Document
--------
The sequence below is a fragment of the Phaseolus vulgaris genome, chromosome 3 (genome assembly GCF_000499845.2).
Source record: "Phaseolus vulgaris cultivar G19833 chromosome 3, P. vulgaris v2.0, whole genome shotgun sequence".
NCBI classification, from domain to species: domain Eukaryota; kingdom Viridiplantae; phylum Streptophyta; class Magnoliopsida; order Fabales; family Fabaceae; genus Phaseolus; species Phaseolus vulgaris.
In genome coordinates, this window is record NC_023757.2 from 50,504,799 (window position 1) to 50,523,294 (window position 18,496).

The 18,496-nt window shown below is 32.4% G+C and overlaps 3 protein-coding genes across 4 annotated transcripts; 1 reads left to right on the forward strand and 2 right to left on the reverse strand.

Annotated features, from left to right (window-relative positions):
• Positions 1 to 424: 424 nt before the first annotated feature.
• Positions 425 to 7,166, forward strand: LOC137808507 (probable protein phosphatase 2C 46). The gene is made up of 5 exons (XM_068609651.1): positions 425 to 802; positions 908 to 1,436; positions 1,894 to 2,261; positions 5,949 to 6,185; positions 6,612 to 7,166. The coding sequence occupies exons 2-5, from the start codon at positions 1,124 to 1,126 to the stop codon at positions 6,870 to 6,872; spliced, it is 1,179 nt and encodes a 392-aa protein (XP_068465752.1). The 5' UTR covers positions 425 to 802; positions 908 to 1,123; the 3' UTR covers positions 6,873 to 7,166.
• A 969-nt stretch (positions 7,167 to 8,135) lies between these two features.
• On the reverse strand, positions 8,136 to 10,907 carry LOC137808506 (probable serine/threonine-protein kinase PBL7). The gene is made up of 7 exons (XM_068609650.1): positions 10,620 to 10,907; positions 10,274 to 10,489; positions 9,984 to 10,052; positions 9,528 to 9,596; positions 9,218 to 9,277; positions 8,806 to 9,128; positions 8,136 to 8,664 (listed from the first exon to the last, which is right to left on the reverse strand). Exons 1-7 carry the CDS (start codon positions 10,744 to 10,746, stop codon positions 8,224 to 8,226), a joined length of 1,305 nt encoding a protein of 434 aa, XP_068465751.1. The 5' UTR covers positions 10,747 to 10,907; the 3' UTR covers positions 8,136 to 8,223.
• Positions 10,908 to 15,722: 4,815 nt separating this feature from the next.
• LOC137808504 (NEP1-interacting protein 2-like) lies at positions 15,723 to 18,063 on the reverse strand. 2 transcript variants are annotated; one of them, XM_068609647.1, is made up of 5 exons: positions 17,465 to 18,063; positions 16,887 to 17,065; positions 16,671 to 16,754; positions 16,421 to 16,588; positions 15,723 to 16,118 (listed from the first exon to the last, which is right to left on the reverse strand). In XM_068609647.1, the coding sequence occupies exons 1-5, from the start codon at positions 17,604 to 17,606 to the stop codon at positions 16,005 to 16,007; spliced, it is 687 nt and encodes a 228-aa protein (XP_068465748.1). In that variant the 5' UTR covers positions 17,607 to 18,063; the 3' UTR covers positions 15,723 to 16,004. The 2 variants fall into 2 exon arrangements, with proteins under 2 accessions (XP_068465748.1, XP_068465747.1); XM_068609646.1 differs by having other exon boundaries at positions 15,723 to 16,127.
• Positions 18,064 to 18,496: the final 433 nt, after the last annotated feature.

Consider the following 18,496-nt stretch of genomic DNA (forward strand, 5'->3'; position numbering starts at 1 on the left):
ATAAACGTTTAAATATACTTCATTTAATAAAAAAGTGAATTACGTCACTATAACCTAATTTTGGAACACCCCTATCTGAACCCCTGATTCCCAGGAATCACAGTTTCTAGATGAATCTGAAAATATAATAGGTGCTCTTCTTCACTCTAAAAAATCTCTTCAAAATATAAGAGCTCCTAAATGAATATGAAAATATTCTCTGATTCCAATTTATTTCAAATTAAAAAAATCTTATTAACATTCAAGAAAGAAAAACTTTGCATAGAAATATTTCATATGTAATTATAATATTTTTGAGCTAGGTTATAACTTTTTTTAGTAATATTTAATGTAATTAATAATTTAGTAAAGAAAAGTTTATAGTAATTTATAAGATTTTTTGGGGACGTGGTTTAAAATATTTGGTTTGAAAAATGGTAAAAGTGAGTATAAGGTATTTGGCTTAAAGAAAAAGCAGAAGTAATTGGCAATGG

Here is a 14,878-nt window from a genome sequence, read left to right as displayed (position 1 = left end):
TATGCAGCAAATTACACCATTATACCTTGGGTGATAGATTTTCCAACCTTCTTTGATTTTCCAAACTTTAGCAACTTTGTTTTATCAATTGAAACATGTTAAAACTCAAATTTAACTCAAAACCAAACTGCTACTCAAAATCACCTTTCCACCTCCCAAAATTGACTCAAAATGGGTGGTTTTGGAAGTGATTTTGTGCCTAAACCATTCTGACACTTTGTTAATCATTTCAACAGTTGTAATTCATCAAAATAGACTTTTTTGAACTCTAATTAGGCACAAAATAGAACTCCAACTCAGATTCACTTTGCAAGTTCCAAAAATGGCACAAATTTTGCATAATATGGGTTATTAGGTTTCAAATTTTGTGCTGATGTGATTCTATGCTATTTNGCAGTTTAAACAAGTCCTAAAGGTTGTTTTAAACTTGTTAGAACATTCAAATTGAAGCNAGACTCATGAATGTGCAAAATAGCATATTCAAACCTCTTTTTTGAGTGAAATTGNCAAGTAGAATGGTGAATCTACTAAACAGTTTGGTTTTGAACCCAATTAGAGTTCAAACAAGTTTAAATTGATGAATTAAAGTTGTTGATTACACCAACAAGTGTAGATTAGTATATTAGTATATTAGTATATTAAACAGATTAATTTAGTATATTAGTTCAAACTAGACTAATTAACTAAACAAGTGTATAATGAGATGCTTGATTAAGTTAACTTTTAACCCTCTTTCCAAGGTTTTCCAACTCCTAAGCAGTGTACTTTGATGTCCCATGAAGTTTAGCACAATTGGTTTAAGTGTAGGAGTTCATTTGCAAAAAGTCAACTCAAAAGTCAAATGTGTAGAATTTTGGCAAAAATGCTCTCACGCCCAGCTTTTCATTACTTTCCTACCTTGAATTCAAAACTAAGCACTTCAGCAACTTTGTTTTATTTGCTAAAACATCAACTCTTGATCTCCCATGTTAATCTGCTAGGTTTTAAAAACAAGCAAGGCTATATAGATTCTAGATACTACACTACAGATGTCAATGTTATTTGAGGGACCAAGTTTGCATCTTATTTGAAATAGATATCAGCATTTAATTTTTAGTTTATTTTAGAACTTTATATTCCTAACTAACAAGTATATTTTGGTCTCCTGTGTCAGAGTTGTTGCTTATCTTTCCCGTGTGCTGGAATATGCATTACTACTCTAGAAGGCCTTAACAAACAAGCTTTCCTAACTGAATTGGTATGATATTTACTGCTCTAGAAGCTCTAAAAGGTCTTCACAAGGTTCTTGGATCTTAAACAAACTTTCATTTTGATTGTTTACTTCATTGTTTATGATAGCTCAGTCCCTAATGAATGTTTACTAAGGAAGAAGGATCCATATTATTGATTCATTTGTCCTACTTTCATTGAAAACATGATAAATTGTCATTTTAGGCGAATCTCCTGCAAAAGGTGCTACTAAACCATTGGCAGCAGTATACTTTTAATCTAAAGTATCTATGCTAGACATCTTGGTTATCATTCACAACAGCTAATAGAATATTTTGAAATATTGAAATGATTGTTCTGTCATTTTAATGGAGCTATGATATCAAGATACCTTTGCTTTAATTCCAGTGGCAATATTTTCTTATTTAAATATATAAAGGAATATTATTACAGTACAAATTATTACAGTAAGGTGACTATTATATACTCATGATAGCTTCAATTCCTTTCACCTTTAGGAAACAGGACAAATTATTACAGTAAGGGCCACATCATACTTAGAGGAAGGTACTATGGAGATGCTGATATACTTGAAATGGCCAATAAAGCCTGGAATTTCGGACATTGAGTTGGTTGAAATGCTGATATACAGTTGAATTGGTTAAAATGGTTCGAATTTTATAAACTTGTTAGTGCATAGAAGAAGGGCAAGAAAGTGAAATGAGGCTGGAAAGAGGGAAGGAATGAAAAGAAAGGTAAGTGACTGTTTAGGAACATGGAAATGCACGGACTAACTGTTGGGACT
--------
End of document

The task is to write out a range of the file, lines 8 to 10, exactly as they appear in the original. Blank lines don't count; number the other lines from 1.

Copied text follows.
• Positions 425 to 7,166, forward strand: LOC137808507 (probable protein phosphatase 2C 46). The gene is made up of 5 exons (XM_068609651.1): positions 425 to 802; positions 908 to 1,436; positions 1,894 to 2,261; positions 5,949 to 6,185; positions 6,612 to 7,166. The coding sequence occupies exons 2-5, from the start codon at positions 1,124 to 1,126 to the stop codon at positions 6,870 to 6,872; spliced, it is 1,179 nt and encodes a 392-aa protein (XP_068465752.1). The 5' UTR covers positions 425 to 802; positions 908 to 1,123; the 3' UTR covers positions 6,873 to 7,166.
• A 969-nt stretch (positions 7,167 to 8,135) lies between these two features.
• On the reverse strand, positions 8,136 to 10,907 carry LOC137808506 (probable serine/threonine-protein kinase PBL7). The gene is made up of 7 exons (XM_068609650.1): positions 10,620 to 10,907; positions 10,274 to 10,489; positions 9,984 to 10,052; positions 9,528 to 9,596; positions 9,218 to 9,277; positions 8,806 to 9,128; positions 8,136 to 8,664 (listed from the first exon to the last, which is right to left on the reverse strand). Exons 1-7 carry the CDS (start codon positions 10,744 to 10,746, stop codon positions 8,224 to 8,226), a joined length of 1,305 nt encoding a protein of 434 aa, XP_068465751.1. The 5' UTR covers positions 10,747 to 10,907; the 3' UTR covers positions 8,136 to 8,223.